Jobonomics India's Employment Crisis and What the Future Holds by Goutam Das looks at an issue that is in the news. According to the summary, “Although India's economy is growing at a steady clip of over 7 per cent a year, job creation is far short of where it needs to be. At the same time, most Indians who are employed are stuck in jobs that don't pay well. Hidden in this tangle is not just a crisis of productivity and skills, but also a lack of employment opportunities for the country's teeming millions.
“If the issues miring both demand and supply in the job market are not addressed urgently, we are looking at an economy in which over 20 crore people will be in 'bad jobs' or even without jobs by 2025. Why are Indian companies not creating enough jobs? Why do small companies remain small? Will bots take over today's jobs, from the shop floor to the back office? What will salaries of the future look like? Why have successive governments failed in their promises to create more jobs that pay well?

Goutam Das explores these questions and more, in this engaging narrative that documents the real stories of workers of all shades across India, from Tiruppur in Tamil Nadu to Gurugram in Haryana, highlighting the social and political consequences of unemployment and underemployment. Presenting astute analyses of the current and future trends in India's job market, this timely book points to the path forward and underlines the human potential we can tap into to turn the tide.”

Jobonomics India's Employment Crisis and What the Future Holds
By Goutam Das
Publisher: Hachette India
Pages: 320

Ashwin Sanghi and Kiran Manral have written a readable and useful book on parenting. Says the summary, “A wise man once said, ‘before i got married, i had six theories about bringing up children. Now i have six children and no theories.’

“In this age of hyper-information, parenting is much like tap-dancing in a minefield. There was a time when parents had nothing to draw from except for their experiences with their own parents. But today, there is information overload and conflicting advice from multiple ‘experts’.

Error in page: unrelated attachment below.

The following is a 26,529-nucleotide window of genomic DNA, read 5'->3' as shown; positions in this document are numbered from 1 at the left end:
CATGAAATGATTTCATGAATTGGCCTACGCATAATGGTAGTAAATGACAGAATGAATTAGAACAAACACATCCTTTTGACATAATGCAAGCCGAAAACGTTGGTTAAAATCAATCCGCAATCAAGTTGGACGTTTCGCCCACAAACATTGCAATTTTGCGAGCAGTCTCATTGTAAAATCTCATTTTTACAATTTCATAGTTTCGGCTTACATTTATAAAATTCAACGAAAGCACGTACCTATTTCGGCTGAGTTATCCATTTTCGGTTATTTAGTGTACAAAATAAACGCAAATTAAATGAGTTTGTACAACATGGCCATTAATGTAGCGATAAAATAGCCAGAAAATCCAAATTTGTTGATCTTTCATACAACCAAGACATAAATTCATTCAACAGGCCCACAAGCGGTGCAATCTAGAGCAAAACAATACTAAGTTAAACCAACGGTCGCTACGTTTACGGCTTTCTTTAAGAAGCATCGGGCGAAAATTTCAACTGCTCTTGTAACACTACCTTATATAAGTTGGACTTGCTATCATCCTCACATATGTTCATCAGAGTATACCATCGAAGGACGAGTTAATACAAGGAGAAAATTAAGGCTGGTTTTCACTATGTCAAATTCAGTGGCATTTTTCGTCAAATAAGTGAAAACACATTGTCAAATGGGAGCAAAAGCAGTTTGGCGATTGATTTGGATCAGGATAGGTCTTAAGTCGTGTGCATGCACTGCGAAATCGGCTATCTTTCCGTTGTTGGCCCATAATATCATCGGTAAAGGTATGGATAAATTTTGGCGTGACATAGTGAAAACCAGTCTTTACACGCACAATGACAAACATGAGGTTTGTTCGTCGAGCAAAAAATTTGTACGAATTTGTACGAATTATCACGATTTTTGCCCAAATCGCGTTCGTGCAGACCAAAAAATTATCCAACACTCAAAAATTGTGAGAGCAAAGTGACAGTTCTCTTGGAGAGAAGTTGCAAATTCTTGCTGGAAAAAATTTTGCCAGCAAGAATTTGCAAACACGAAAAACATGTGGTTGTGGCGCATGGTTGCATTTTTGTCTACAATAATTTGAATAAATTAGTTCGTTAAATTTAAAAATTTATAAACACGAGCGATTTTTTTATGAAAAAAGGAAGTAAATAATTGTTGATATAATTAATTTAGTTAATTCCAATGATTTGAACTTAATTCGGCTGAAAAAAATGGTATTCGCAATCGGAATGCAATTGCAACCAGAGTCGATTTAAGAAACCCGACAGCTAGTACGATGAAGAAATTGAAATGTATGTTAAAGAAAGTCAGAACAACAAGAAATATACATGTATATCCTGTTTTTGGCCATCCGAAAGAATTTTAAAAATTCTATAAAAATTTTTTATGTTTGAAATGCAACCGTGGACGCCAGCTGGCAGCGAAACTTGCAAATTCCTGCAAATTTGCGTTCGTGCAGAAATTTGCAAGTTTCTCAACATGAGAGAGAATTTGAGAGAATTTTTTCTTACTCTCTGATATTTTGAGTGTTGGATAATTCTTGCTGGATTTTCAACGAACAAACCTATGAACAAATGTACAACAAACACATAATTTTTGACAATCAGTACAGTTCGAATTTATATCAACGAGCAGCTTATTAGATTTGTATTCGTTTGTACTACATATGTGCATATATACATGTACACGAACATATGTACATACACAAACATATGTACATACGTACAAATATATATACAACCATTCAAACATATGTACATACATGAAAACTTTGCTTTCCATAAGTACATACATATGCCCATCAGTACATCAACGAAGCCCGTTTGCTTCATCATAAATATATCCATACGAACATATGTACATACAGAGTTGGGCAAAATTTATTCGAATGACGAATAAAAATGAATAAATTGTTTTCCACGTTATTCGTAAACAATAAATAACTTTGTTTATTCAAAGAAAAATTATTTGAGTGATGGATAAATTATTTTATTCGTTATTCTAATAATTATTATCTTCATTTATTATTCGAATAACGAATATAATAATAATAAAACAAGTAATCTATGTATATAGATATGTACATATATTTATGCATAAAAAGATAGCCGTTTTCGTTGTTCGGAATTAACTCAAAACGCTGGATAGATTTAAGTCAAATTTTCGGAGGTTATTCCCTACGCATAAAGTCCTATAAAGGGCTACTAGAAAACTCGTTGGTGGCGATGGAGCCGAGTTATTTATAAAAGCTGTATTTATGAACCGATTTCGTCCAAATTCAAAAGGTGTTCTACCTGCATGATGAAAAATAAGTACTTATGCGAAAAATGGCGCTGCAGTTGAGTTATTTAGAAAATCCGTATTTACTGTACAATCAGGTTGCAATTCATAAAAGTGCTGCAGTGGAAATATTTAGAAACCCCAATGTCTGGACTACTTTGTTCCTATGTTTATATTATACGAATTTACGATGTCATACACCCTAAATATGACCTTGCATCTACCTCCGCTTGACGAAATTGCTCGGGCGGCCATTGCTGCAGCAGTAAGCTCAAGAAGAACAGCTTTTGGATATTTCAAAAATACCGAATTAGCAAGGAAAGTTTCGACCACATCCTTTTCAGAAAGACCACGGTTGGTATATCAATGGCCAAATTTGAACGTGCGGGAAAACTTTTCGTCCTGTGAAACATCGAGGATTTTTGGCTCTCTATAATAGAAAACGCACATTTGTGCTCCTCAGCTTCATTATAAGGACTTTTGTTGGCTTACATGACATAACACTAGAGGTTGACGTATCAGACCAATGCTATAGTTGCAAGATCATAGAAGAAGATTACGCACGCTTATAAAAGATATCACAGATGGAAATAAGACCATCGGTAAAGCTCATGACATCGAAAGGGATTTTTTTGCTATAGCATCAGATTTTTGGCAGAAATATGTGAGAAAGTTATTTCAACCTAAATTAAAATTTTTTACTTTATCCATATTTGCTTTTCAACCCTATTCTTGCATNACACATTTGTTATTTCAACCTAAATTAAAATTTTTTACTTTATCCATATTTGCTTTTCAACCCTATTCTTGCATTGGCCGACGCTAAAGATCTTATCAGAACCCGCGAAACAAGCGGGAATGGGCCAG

How are parents to navigate this jungle of counsel and still retain their sanity?

The short answer: common sense. 13 Steps to Bloody Good Parenting uses wit and prudence to show that parenting is not an exercise in theories but about learning on the job. In the patented, no-frills style of the 13 Steps series, the book cuts right through the din of information and advice.

Parenting is a huge responsibility. With 13 Steps to Bloody Good Parenting, it can become a more thoughtful and enjoyable one.”

13 Steps to Bloody Good Parenting
By Ashwin Sanghi and Kiran Manral
Publisher: Westland
Pages: 184

In the 13 Steps series is Ashwin Sanghi and Dr Mukesh Batra’s book on health. According to the summary, “It is tragic that we get old too soon and wise up to life too late. There’s so much we could—and should—have done to get to this point in better shape. The question is: what should we do now?

“But health remedies are dime-a-dozen, each one contradicting another. As an old Chinese proverb goes: ‘It is easy to get a thousand prescriptions but hard to get one single remedy.’ How does one negotiate that tricky terrain?

“This book has all the answers. In the patented, no-nonsense style of the 13 Steps series, it brings together scientifically sound advice in a non-judgemental course-correction guide. 13 Steps to Bloody Good Health is an easy, doable path to good health—step by step.”

13 Steps to Bloody Good Health
By Ashwin Sanghi & Dr Mukesh Batra
Publisher: Westland
Pages: 200